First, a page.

A vote by Unison members at Scottish Borders Council has rejected proposed contract changes – with a majority voting in favour of industrial action.
The ballot result comes at the same time as the local authority is advertising nationally for two depute chief executives – positions that come with salaries of around £105,000.
The local authority wants to alter staff terms and conditions as it continues to cope with increasing financial pressure on services and negotiations are still continuing, the council making a revised offer to the unions at the beginning of the week.
Unison regional organiser Janet Stewart said: “All the unions were back in with the council on Monday and we have another offer on the table which we are sending out to our members without any recommendation.”
Balloting its members earlier this month, Unison urged them to reject SBC’s changes, arguing that the proposals were inequitable and could have a disproportionate effect on lower-paid female workers.
The latest Unison ballot will close on December 12.
Ms Stewart added: “The council have acknowledged the issues of inequality we raised and have offered two years’ protection to anyone affected. Our primary concern is that none of this is palatable, but the council don’t actively want to take money off their workers.”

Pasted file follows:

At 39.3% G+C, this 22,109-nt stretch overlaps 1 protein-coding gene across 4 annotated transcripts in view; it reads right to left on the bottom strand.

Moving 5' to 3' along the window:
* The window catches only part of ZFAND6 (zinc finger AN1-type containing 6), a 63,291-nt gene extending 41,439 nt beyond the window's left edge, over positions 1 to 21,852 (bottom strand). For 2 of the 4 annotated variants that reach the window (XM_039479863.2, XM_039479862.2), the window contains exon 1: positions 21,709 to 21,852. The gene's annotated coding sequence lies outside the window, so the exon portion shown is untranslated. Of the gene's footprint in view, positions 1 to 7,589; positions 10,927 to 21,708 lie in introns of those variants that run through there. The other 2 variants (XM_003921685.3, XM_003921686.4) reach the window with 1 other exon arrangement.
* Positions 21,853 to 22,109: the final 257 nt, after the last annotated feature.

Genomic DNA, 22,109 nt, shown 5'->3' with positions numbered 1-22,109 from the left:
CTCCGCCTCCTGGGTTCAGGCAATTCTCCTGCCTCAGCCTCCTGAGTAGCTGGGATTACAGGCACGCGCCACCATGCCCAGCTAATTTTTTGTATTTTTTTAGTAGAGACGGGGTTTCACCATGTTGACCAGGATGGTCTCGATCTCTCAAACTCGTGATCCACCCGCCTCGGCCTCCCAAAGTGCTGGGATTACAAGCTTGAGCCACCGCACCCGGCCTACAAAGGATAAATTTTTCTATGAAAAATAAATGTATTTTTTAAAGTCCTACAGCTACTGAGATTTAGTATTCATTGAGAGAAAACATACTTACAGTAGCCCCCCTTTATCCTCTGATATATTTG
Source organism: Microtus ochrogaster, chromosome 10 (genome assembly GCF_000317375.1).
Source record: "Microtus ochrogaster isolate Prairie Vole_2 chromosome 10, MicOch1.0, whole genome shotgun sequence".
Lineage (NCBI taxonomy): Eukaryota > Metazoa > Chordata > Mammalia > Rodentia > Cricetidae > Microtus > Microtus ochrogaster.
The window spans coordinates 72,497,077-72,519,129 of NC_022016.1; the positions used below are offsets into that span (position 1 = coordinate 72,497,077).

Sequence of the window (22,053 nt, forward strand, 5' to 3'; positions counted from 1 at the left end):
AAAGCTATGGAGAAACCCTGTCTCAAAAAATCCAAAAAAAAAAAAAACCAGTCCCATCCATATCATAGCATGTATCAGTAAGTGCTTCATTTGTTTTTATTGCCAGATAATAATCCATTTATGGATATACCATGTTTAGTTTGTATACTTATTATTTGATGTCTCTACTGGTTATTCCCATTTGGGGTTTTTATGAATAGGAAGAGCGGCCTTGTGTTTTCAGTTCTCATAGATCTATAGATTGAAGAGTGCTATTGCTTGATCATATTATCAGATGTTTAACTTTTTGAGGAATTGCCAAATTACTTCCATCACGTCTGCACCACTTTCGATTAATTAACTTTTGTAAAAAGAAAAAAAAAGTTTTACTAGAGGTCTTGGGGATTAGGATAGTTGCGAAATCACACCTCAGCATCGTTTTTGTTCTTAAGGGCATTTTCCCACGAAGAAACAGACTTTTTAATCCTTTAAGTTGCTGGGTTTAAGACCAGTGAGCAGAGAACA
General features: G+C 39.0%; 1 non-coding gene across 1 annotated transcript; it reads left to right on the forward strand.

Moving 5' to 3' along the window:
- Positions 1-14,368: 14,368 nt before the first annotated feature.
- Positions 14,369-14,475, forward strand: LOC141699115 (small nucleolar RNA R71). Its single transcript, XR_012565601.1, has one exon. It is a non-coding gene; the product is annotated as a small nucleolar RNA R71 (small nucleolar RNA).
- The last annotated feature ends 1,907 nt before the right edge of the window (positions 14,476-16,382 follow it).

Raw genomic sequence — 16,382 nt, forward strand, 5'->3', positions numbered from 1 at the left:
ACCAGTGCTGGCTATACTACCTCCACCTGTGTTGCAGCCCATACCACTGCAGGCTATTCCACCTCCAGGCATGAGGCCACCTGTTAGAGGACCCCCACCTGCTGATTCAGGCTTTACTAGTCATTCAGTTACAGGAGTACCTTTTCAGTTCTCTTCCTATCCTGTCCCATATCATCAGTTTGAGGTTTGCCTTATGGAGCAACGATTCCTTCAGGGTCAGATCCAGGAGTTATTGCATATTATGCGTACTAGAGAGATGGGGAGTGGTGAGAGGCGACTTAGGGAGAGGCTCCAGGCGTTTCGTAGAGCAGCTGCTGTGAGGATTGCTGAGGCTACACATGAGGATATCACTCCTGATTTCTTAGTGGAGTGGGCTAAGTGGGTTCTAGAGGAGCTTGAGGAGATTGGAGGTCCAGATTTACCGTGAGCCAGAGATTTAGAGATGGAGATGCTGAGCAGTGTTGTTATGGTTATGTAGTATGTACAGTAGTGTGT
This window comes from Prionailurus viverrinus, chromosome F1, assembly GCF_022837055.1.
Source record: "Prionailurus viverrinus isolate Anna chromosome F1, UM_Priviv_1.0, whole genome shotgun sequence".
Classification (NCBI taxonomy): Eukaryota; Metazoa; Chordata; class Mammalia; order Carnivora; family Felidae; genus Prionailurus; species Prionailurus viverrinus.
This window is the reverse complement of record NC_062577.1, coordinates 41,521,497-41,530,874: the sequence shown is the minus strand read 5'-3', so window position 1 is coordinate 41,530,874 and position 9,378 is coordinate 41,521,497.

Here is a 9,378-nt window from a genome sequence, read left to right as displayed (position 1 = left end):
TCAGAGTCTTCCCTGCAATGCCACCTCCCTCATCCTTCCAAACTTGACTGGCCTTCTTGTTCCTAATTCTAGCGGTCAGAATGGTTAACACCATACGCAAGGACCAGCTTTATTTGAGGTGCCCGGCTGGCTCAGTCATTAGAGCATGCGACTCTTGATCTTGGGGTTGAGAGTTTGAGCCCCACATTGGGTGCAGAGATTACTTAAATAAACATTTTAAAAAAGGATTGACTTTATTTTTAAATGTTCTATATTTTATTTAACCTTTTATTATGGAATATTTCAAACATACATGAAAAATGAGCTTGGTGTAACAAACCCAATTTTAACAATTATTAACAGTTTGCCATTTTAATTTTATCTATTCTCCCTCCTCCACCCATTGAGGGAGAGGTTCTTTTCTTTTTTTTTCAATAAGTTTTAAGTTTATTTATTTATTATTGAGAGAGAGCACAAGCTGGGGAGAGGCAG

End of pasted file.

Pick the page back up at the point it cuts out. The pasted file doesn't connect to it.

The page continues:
The result of the first ballot showed that 80 per cent turned down SBC’s proposals, and 60 per cent were in favour of industrial action.
Changes included: removal of the top incremental pay point for grades 8-12 and chief officers; pay of staff at the top incremental pay point will be protected; night work enhanced pay will be reduced from 33.33 per cent to 15 per cent, and weekend enhancements will be removed; staff who lose six per cent or more of their gross salary will get 12 months’ protection.
Responding to the ballot result, an SBC spokesperson said: “For the last eight months we have actively consulted with all the recognised trade unions on the proposed changes to terms and conditions. We are currently in a 45-day statutory consultation period to discuss the proposals.
“Discussions with the trade unions and other staff forums have been ongoing, and as a result of this positive dialogue we are reviewing aspects of the proposed changes to terms and conditions. A final revised offer was presented to the unions on November 25.
“There will be a further newsletter issued to SBC staff on the revised proposed terms and conditions this week.
“The council is determined to work with staff and trade unions in trying to protect jobs and ensure it continues to provide critical services.”
Explaining why the council was advertising the depute chief executive posts, an SBC spokesperson said: “A corporate restructure is progressing. This will result in a slimmer, more focused and fit-for-purpose senior leadership team, with the number of directors reducing by 50 per cent and other chief officers by almost 40 per cent.
“Against a backdrop of reducing public-sector funding and an increased focus on partnership working, our aim is to deliver better, more responsive and integrated local services to the people of the Scottish Borders. To enable that to happen we need to reshape ourselves to meet these challenges and at the same time focus our resources on the delivery of frontline services.
“As the depute chief executives and service directors are appointed, there will be further work undertaken to review the other tiers of management within the structure.”